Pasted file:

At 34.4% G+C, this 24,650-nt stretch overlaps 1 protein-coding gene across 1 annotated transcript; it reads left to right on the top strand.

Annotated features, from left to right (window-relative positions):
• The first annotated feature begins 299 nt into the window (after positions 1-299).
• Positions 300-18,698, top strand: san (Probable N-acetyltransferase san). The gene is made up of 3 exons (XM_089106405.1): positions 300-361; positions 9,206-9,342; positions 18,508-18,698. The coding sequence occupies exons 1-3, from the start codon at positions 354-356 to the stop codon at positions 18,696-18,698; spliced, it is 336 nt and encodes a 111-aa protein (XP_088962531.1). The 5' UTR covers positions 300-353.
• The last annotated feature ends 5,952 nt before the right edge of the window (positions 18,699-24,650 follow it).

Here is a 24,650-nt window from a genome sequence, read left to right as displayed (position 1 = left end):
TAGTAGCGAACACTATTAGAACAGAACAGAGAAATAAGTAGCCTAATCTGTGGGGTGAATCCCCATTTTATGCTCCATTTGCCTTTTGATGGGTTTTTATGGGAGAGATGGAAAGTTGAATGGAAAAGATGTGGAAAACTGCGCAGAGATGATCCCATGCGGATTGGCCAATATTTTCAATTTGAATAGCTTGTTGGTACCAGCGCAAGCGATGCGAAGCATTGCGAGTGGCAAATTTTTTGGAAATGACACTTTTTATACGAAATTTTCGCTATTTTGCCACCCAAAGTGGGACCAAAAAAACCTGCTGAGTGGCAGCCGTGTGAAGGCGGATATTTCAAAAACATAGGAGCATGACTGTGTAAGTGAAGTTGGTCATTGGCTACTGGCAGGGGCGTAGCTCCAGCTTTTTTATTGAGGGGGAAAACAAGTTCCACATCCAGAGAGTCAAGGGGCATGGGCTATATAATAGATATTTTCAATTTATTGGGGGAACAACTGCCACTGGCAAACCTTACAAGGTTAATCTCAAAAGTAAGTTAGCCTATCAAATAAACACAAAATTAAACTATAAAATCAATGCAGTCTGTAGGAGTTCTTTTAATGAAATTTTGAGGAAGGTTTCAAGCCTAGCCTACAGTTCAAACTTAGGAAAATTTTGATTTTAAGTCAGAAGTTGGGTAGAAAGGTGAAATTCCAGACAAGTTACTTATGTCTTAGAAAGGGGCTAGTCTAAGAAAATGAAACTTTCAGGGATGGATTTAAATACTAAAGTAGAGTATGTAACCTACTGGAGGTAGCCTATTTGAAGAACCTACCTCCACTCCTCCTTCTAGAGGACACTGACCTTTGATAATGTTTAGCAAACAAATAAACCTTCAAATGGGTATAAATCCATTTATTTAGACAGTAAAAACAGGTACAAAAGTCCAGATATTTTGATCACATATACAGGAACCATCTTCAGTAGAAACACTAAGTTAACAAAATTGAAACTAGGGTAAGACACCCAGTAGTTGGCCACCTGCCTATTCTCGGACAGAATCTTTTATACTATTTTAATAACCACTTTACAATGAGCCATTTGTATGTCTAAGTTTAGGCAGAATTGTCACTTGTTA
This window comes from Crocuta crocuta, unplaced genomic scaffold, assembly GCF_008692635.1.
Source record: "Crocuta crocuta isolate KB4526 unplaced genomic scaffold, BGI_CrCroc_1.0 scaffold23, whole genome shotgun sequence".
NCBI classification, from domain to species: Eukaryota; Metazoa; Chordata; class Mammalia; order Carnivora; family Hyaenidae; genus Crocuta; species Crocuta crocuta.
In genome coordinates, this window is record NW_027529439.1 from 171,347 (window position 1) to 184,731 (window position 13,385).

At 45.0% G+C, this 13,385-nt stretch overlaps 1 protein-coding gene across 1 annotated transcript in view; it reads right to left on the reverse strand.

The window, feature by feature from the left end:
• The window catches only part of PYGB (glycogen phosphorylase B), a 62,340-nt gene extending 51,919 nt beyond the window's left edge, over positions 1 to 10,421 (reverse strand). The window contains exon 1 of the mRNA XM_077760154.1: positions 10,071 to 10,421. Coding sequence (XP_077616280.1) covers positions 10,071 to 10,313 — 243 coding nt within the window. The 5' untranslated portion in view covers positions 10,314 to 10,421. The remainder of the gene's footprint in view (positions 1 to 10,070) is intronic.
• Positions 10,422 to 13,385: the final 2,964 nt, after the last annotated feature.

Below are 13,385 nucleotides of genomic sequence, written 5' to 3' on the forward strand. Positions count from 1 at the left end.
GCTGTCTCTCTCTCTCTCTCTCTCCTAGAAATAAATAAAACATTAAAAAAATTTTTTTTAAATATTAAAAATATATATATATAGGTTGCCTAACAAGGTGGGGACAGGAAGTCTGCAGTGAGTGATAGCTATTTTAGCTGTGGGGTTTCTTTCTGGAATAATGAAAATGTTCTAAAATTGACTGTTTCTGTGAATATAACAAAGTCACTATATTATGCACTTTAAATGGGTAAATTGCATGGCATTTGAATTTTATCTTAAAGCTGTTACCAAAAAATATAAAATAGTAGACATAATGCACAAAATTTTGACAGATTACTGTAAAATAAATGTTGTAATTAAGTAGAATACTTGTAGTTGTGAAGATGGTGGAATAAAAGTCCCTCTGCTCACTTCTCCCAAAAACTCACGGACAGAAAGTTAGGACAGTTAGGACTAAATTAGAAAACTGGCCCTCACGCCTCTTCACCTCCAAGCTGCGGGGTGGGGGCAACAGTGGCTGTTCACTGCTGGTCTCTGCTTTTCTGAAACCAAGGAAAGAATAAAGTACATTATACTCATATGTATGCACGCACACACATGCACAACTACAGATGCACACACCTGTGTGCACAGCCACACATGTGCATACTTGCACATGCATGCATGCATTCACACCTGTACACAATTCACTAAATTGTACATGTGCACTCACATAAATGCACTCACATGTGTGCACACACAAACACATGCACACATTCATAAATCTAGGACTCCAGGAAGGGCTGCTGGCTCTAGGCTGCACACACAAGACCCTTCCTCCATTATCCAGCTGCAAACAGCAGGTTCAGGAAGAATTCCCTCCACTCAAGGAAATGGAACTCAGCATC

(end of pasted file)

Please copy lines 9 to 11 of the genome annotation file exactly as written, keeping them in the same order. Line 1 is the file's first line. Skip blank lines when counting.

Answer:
Source record: "Crocuta crocuta isolate KB4526 unplaced genomic scaffold, BGI_CrCroc_1.0 scaffold23, whole genome shotgun sequence".
NCBI classification, from domain to species: Eukaryota; Metazoa; Chordata; class Mammalia; order Carnivora; family Hyaenidae; genus Crocuta; species Crocuta crocuta.
In genome coordinates, this window is record NW_027529439.1 from 171,347 (window position 1) to 184,731 (window position 13,385).